As expected, Facebook founder Mark Zuckerberg announced a raft of high-profile media partnerships at today’s f8 summit, including deals with Hulu, Spotify, and Netflix. But Zuckerberg also announced a new aesthetic for the Facebook profile that is, to my eyes, the most complete redesign that the social networking website has ever experienced. Zuckerberg discussed the fact that, in the current design, status updates fall away into the abyss after a few days: A message that someone left on your wall in 2008 requires you to scroll down, down, down through the years. Timeline changes all of that, allowing you to navigate through months and years of your life, essentially “remembering” things for you. READ FULL STORY »
Tag: Snap Judgment (31-40 of 274)
After the chock-full-of-surprises season premiere of How I Met Your Mother and the hyped debut of Ashton Kutcher on Two and a Half Men, CBS rolled out its brand-new Monday night sitcom, 2 Broke Girls, an odd couple tale as old as time… with a young, hip twist.
The influence of creators Michael Patrick King (Sex and the City) and Whitney Cummings (Whitney) was felt throughout last night’s show, in which a sassy Brooklyn waitress named Max (Kat Dennings, channeling her sassy New York-savvy Nick and Norah character) meets a prissy socialite named Caroline (Beth Behrs) who has fallen on hard times and begins working at her restaurant (and subsequently becomes her roommate).
The pilot for the series, which was named one of the EW’s most anticipated Fall TV shows, managed to both feel comfortably familiar (mismatched pals living and working in New York, quirky supporting characters like Earl the cashier and Ryce the manager, that laugh track) and boundary-pushing. READ FULL STORY »
Let’s get the main problem surrounding CMT’s new show Angels Among Us, which premiered last night, out of the way: It airs on Country Music Television, yet makes absolutely NO reference to the classic Alabama song “Angels Among Us.” What’s up with that?!
Elisabeth Hasselbeck hosts the re-enactment series, which highlights those who believe their lives were saved because of divine intervention by angels. The View co-host only appeared in the premiere episode for a total of about two minutes, but she struck a very odd tone during her brief segments. (For the record, I really do like Hasselbeck. In a sea of daytime hosts that are all too willing to smile and nod with any statement that sounds nice, she’s willing to confront people face-to-face.)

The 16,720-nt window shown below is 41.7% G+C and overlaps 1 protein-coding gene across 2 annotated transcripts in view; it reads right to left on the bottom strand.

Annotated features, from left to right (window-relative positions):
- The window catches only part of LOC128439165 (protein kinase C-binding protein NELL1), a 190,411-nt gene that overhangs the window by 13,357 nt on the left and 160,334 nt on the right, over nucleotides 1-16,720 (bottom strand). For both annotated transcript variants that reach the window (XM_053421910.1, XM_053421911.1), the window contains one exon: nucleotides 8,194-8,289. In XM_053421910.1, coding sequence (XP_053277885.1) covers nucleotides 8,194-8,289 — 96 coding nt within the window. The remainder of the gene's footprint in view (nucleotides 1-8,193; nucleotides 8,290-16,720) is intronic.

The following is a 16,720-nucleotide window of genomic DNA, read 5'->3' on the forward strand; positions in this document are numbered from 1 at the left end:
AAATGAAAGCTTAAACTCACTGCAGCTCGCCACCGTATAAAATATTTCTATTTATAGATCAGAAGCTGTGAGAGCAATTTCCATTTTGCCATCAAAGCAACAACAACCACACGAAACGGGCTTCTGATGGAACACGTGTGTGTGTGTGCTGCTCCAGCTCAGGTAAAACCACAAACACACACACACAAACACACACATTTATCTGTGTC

Hasselbeck, with her overly affected presentation style and serious stare, seemed like she was playing dress-up as a news anchor — especially in front of the evening news-ish green screen. READ FULL STORY »
Based on that globetrotting, apocalypse-flirting season finale of Torchwood, it’s hard to believe that this series began as just a Doctor Who spinoff on BBC Three about a black ops unit fighting aliens in apparently extraterrestrial-packed Cardiff, Wales. No, it still hasn’t come close to fulfilling its original mandate to give a more “adult” spin to the Who formula. Not by a mile. But what Torchwood still lacks in maturity it almost makes up with sheer expansiveness.
Take Series Four, subtitled “Miracle Day,” which wrapped up last night. It was in some respects a season-long deconstruction of most television series’ biggest conceit: that your main characters are never going to die, or at least have a much, much lower mortality rate than the general population. On the titular Miracle Day, not a single human being on the planet died. But then, none died on the day after, or the day after that, and so on, like some cancerous antipode to Children of Men’s sterility epidemic. After that non-Apocalypse Apocalypse, humanity became an immortal race of gods subjected to an increasingly crowded planet—except for those “Category One” individuals who should have died but haven’t and now linger on in some kind of limbo. READ FULL STORY »
Dane Cook to try his hand at drama again in 'Answers to Nothing'. Could this be the role that changes everyone's mind?
Did you hear the one about Dane Cook trying his hand, once again, at a serious acting career? Now, don’t go setting up a punchline just yet, PopWatchers.